Speed limits are not a target to reach and throughout March, Kent County Council is reminding motorists to slow down to make our roads safer.
Research shows that three in five deaths happen on rural roads, that is main routes outside of town centres with a speed limit of 50mph or more.
Over the last five years, there have been 223 collisions on Kent’s roads, resulting in 339 casualties – including 51 people who were killed or seriously injured – as a result of a vehicle travelling too fast, but not necessarily above the speed limit.
Nationally, of the 1,793 road deaths in 2017, 60% occurred on rural roads.
Kent Road Safety’s Vicky Harvey said: “We want people to think about the speed they’re doing and whether it is appropriate – you crash because you can’t stop in time, and if you can’t stop in time it’s because you’re going too fast.
“This campaign isn’t just about those who break the speed limit, it’s about thinking about the speed you’re travelling at and whether it is appropriate for the time and place, and that changes every time you drive.
“The fact is that motorways see fewer serious collisions than main A and B roads. If we look at impact speeds on A and B roads, a collision on a 60mph road with people driving to the limit could see two cars colliding with an impact of 120mph.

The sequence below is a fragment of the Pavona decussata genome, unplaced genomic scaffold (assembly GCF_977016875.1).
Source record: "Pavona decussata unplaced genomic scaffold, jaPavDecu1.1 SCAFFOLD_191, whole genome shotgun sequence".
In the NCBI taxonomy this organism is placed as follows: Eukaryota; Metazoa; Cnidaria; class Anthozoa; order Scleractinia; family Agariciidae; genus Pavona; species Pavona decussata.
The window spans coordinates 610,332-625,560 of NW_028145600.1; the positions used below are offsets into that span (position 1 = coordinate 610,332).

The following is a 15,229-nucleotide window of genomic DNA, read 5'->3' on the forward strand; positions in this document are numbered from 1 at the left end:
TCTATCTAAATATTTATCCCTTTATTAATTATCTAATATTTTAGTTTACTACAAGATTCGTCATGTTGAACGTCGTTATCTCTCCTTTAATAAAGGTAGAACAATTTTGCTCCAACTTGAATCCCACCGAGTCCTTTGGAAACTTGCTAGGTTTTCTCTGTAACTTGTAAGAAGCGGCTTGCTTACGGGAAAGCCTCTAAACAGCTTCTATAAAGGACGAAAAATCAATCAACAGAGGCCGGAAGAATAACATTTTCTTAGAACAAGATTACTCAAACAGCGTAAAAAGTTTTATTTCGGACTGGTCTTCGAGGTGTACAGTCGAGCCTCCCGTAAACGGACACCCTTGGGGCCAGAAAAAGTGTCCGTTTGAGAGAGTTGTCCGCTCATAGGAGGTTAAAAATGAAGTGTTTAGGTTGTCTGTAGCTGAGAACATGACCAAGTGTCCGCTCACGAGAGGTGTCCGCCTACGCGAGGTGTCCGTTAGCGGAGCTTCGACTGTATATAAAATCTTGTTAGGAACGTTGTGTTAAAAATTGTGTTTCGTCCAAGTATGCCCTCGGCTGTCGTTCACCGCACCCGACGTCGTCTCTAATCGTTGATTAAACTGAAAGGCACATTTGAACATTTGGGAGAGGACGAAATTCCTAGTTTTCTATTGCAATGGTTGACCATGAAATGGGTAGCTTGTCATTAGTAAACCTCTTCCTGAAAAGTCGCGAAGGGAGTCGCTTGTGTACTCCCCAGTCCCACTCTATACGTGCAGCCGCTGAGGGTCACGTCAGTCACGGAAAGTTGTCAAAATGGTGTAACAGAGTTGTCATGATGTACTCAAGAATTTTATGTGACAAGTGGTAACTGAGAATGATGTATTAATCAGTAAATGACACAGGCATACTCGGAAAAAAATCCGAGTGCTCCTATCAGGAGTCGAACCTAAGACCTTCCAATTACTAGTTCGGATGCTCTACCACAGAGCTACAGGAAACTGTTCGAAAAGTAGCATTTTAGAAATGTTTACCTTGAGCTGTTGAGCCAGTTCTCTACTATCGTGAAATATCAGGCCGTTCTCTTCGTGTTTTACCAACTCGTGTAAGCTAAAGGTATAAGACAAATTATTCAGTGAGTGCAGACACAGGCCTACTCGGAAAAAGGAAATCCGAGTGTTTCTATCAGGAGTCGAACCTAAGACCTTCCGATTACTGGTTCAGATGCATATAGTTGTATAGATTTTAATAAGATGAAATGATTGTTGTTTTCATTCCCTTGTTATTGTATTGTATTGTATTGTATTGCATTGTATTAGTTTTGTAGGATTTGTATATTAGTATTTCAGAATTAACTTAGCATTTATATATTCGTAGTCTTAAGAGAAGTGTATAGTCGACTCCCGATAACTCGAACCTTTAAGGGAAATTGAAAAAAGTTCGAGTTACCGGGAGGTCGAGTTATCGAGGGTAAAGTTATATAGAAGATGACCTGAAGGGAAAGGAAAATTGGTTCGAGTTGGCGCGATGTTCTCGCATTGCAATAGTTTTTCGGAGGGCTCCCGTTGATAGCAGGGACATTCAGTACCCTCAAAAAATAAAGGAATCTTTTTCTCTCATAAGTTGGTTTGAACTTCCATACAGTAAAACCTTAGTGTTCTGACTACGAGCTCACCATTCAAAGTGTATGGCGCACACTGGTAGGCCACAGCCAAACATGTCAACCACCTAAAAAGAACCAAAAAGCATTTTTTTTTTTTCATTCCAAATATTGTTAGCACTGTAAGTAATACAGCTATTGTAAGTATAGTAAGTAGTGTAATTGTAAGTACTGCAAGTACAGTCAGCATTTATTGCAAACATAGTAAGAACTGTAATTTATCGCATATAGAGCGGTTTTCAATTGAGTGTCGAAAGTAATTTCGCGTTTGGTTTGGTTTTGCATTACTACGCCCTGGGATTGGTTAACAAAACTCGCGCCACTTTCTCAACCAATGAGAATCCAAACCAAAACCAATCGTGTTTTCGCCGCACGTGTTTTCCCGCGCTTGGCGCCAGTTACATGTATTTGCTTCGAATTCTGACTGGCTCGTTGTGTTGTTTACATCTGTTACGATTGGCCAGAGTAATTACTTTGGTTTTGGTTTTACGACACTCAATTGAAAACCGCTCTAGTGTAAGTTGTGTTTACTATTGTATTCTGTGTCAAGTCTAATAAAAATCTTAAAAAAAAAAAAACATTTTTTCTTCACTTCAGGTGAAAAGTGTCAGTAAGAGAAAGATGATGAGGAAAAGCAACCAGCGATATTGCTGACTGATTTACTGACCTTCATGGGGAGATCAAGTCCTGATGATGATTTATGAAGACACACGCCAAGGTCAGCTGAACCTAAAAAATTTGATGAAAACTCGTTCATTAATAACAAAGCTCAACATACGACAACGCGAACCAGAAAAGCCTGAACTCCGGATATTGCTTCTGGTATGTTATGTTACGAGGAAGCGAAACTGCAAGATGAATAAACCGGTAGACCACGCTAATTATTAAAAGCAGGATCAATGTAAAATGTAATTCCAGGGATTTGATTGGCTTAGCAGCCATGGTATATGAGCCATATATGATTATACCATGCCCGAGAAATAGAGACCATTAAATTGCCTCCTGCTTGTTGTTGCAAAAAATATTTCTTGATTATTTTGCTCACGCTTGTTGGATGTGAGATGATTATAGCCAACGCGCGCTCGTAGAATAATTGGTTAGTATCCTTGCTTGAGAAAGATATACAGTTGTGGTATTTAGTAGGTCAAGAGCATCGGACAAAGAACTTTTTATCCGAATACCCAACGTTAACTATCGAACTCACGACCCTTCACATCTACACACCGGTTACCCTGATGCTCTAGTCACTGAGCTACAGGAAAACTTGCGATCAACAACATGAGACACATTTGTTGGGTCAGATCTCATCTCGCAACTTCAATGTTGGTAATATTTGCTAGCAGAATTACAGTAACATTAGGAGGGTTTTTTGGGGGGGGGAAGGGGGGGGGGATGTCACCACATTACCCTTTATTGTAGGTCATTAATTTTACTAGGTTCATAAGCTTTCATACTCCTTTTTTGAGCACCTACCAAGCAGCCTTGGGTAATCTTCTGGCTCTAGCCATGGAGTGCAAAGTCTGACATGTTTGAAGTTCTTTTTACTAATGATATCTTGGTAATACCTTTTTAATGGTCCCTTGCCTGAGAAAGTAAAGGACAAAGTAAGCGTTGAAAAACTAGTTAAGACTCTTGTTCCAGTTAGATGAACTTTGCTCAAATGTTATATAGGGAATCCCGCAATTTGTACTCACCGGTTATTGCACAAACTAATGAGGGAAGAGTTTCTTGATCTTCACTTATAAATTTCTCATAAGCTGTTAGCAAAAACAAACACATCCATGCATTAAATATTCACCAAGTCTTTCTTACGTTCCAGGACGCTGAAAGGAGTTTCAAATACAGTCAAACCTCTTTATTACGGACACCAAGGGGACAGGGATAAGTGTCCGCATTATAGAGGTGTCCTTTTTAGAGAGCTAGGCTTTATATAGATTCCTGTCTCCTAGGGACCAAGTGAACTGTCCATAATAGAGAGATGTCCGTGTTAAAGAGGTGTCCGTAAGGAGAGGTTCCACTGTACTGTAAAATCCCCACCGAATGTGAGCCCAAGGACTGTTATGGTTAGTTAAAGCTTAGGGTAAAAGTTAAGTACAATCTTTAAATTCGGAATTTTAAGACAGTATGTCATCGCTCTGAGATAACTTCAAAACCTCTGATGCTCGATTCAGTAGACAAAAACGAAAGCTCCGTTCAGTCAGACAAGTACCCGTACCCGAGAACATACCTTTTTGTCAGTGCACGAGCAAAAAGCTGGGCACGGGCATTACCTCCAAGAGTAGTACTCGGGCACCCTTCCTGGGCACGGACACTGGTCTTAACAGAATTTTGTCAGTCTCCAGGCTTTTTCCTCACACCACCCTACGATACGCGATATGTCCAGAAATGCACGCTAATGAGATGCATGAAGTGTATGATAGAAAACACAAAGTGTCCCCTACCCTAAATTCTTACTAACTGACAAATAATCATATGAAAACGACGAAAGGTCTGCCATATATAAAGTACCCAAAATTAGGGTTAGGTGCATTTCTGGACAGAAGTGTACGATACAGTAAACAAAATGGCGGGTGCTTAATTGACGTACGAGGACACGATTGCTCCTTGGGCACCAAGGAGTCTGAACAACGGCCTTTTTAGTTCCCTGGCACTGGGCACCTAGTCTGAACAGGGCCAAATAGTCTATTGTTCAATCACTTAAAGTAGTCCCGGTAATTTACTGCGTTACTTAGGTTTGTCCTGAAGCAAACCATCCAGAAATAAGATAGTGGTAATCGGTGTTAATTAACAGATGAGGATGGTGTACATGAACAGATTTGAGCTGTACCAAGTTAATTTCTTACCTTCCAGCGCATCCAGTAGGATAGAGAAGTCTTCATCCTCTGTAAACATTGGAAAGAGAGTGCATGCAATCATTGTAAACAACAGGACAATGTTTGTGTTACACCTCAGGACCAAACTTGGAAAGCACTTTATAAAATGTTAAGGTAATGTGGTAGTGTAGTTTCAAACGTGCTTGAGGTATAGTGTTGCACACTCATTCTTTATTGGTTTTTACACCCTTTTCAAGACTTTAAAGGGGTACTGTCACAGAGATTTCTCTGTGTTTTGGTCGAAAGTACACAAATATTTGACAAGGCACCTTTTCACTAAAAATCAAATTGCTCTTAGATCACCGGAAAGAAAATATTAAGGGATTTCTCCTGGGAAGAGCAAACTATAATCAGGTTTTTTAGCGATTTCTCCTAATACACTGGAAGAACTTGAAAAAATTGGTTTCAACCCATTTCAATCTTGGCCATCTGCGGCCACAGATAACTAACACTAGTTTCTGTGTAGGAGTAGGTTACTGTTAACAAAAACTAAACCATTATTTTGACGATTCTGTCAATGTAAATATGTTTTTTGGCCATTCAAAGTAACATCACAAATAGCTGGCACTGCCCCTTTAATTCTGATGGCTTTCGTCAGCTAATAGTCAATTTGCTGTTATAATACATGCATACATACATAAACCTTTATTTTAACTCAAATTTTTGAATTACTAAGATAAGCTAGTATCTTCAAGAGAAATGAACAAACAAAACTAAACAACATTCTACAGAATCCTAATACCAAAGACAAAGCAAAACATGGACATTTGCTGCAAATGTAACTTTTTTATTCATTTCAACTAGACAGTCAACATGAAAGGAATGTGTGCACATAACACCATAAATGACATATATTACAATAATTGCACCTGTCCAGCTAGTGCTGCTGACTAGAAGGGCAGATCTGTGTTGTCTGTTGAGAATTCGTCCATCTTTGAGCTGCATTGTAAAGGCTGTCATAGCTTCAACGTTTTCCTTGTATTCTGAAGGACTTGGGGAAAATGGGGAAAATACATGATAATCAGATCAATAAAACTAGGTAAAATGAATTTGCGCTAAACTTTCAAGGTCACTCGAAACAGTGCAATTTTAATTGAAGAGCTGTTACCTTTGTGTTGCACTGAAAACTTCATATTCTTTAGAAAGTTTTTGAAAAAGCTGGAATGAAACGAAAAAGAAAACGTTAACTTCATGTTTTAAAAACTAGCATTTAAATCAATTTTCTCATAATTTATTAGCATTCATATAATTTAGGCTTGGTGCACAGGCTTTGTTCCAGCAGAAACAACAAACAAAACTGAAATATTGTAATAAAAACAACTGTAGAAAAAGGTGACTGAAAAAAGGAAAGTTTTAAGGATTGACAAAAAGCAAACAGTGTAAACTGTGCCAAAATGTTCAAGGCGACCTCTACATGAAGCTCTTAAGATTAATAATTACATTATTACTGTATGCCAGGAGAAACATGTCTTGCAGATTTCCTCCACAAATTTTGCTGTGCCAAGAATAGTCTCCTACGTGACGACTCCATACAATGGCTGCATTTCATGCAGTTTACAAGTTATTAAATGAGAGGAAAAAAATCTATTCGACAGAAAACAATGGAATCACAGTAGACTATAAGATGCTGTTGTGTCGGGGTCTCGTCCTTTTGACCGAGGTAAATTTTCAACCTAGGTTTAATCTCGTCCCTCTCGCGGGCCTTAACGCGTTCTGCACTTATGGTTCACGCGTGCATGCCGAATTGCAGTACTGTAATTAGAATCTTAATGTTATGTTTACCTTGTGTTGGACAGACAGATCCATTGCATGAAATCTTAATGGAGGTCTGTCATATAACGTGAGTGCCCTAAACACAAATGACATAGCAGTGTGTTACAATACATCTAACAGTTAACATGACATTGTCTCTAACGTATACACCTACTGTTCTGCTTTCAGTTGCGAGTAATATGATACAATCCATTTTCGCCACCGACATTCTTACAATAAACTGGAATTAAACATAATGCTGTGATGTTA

“If you’re on a motorway, impact speeds can be slower because, for instance, where someone travelling at 50mph is rear-ended by a driver at 70mph, the initial impact is 20mph.
“Rural roads often have things alongside them such as walls, fences, trees, and of course pedestrians, cyclists, junctions and traffic lights.
“It’s the combination of mixed hazards and the higher speed in these areas that creates the danger and we’re asking people to think about whether their speed is appropriate for the complex range of hazards.
“Just think as you’re driving along, if this car suddenly stopped, if a traffic light changed, if someone was to step out, could I stop my car in time?”
“We’re encouraging drivers to make the right choice and not to take speed to the limit.”
The campaign will see advertising focus on a driver’s ‘conscience’ sitting in the back seat, reminding the driver that driving at the appropriate speed is the right choice.